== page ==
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I've heard that gold ore is often associated with quartz veins. What geological processes enable gold particles to naturally cluster together like this? What characteristics/properties should I look out for on the surface of a rock that are likely to yield gold within it? Are there remote sensors that I use to detect the presence of gold in a rock?

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  • $\begingroup$ maybe use a gravimeter ? I think this question is on-topic but i'm not really sure we want to encourage this type (I didn't downvote, btw). I am worried that this type of question will be repeated / common with other precious earth materials. $\endgroup$ – Neo Apr 21 '14 at 17:00
  • $\begingroup$ Perhaps the initial question could be refined to something more like "In which geological situations is gold found in", so to prevent snark answers such as "Fort Knox"? I also find the rock formations are more likely... line troublesome, as I think they're intrusive, so it's not especially relevant. $\endgroup$ – Siv Apr 21 '14 at 17:01
  • $\begingroup$ @Neo: Good point. Could 'gold' be generalized in some way to avoid repetition with other precious materials? $\endgroup$ – Paul Apr 21 '14 at 17:09
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    $\begingroup$ Perhaps rather than the formations bit, a question regarding the processes which would be likely to naturally concentrate weathered-out native gold in the environment, now and in the past? $\endgroup$ – Siv Apr 21 '14 at 17:44
  • $\begingroup$ @Siv: thanks for the suggestion. I updated the question accordingly. $\endgroup$ – Paul Apr 21 '14 at 20:14
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I think Azzie's answer describes the situations where gold is formed and found as Lode deposits. But native gold in lode can then be subject to weathering when it is exposed, which releases the gold into the environment as flakes, grains and nuggets. This gold is then subject to erosive and sedimentary processes.

As gold is denser than most minerals it can often be concentrated by sedimentary processes as Placer Deposits, where the gold is concentrated by gravity. Dense gold quickly settles out of a water column, and lighter minerals are winnowed away. These accumulations of gold can then be economically mined using Placer Mining techniques such as Gold Panning. The Witwatersrand Basin in South Africa is an important palaeo-placer deposit from which nearly 50% of all of the gold ever mined has been obtained.

Alluvial placers are formed by the deposition of dense particles at a site where water velocity remains below that required to transport them further.Typical locations for gold placer deposits are on the inside bends of rivers and creeks, in hollows, at the break of slope on a stream or the base of an escarpment, waterfall or other barrier.

The vast majority of the Earth's gold and other heavy metals are locked up in the Earth’s core, being a dense material most of the gold is thought have sunk to the centre of the Earth as the core formed. Though there is 1000 times more gold in the Earth's silicate mantle than would be expected. Evidence from tungsten isotope studies indicates that most of the gold in the mantle and crust (which we can access) is derived from gold which arrived during the Late Heavy Bombardment some 3.9 billion years ago.(BBC Article 1) Which has been called the Late Veneer Hypothesis.(BBC Article 2)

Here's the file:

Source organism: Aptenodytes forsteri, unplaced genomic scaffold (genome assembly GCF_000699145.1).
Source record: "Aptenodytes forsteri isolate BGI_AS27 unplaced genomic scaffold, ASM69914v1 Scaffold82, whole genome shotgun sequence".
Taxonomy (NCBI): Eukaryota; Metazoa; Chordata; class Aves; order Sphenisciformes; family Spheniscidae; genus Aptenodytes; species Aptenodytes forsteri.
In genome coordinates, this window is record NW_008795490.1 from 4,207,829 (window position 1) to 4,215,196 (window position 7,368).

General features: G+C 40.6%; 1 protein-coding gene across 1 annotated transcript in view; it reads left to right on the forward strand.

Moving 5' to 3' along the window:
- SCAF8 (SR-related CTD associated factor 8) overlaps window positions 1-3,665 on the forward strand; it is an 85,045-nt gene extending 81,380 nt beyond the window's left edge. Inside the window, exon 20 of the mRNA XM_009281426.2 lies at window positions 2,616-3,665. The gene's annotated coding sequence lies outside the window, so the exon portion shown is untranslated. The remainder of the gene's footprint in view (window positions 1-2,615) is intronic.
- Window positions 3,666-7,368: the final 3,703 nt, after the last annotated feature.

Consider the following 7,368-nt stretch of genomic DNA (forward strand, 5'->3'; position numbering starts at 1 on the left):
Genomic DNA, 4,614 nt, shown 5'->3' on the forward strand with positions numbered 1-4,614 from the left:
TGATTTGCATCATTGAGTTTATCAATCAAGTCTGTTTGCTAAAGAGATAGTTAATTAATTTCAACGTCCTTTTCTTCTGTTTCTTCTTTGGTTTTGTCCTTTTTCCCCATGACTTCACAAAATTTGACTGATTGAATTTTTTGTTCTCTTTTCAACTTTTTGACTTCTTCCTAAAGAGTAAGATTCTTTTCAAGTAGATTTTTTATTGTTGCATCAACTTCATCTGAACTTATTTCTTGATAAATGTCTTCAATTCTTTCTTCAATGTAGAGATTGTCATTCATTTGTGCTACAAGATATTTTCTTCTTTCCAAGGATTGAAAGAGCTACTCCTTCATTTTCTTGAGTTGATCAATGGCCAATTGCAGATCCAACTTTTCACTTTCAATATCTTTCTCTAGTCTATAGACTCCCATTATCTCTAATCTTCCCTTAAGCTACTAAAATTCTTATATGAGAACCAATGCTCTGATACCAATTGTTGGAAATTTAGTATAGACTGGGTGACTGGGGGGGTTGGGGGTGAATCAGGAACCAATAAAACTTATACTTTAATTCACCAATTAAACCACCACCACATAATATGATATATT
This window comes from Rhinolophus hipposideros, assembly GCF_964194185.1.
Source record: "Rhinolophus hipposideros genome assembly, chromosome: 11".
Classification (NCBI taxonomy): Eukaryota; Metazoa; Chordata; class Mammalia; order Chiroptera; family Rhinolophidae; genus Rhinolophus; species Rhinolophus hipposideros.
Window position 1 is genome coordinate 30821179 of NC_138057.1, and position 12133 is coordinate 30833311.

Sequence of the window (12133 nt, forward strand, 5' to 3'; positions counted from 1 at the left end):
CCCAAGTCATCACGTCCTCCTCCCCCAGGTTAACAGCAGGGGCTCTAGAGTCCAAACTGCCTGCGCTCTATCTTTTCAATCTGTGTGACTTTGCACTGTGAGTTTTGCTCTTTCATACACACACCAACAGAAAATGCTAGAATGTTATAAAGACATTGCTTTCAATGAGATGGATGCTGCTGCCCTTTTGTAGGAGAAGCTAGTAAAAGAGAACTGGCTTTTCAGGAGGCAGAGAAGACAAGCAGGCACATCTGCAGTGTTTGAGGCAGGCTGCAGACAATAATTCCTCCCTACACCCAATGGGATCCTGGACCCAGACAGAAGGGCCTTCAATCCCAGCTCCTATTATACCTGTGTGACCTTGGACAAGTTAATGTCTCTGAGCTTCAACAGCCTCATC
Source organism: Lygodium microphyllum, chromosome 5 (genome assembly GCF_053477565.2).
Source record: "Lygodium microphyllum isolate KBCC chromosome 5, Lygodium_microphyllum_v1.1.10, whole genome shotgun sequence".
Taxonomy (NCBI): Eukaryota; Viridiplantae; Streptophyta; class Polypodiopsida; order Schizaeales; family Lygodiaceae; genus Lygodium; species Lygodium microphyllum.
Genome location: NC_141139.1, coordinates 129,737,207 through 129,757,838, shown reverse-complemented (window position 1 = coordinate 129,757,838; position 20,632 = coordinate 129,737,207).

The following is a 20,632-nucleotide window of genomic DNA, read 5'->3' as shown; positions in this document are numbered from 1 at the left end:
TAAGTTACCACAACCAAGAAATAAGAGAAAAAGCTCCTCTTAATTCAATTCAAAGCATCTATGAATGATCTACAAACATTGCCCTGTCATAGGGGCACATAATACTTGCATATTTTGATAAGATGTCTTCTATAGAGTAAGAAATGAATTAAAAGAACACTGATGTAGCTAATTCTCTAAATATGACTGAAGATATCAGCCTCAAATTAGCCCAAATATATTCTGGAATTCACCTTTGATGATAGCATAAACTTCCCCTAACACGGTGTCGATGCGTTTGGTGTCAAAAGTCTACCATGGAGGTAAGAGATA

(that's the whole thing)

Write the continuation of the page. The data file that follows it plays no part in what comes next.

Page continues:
Future mining of asteroids for gold and other metals has been proposed,(Reuters Article) with estimates that there are up to 20,000 million tonnes of gold in the near-Earth asteroid Eros, with an estimated value of $1,000 billion (1999).(BBC Article 3)

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  • $\begingroup$ I really like this answer and it is very detailed and has many supporting links, but it doesn't seem to answer the original questions. (Also, you might want to switch 'the answer above' to 'Jaxon's answer' because your answer has more votes than mine at the moment.) ;) $\endgroup$ – Azzie Rogers Apr 24 '14 at 23:43
  • $\begingroup$ I wasn't seeking to address the parts you had already covered in your answer, merely to broaden out the geological situations where gold could be found. $\endgroup$ – Siv Apr 25 '14 at 0:13
  • $\begingroup$ I understand, so I guess that means we're working together on this one then... :) +1 on your answer by the way, it's very well done. $\endgroup$ – Azzie Rogers Apr 25 '14 at 0:23
  • $\begingroup$ "20,000 million tonnes of gold in the near-Earth asteroid Eros, with an estimated value of $1,000 billion" wow, only 5 cents for a kilogram of gold! $\endgroup$ – DavePhD Nov 13 '14 at 17:11
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I've heard that gold ore is often associated with quartz veins. What geological processes enable gold particles to naturally cluster together like this?

First of all, gold is mostly found in quartz veins in and around igneous intrusions.
It happens with a very hot hydro-thermal fluid of silica, oxygen and concentrated gold that is created during incidences of compressional forces acting on the crust. It is then released at the end of magma crystallization and fills cracks and voids in the surrounding rock. This fluid then solidifies to form gold-rich (and also other metals like silver) quartz veins.

What characteristics/properties should I look out for on the surface of a rock that are likely to yield gold within it?

I'm not sure of any way to tell on the outside of a rock except maybe if it is igneous and you see signs of a quartz vein.

Are there remote sensors that I use to detect the presence of gold in a rock?

There are many metal detectors that have a frequency you can set them to that can detect gold.

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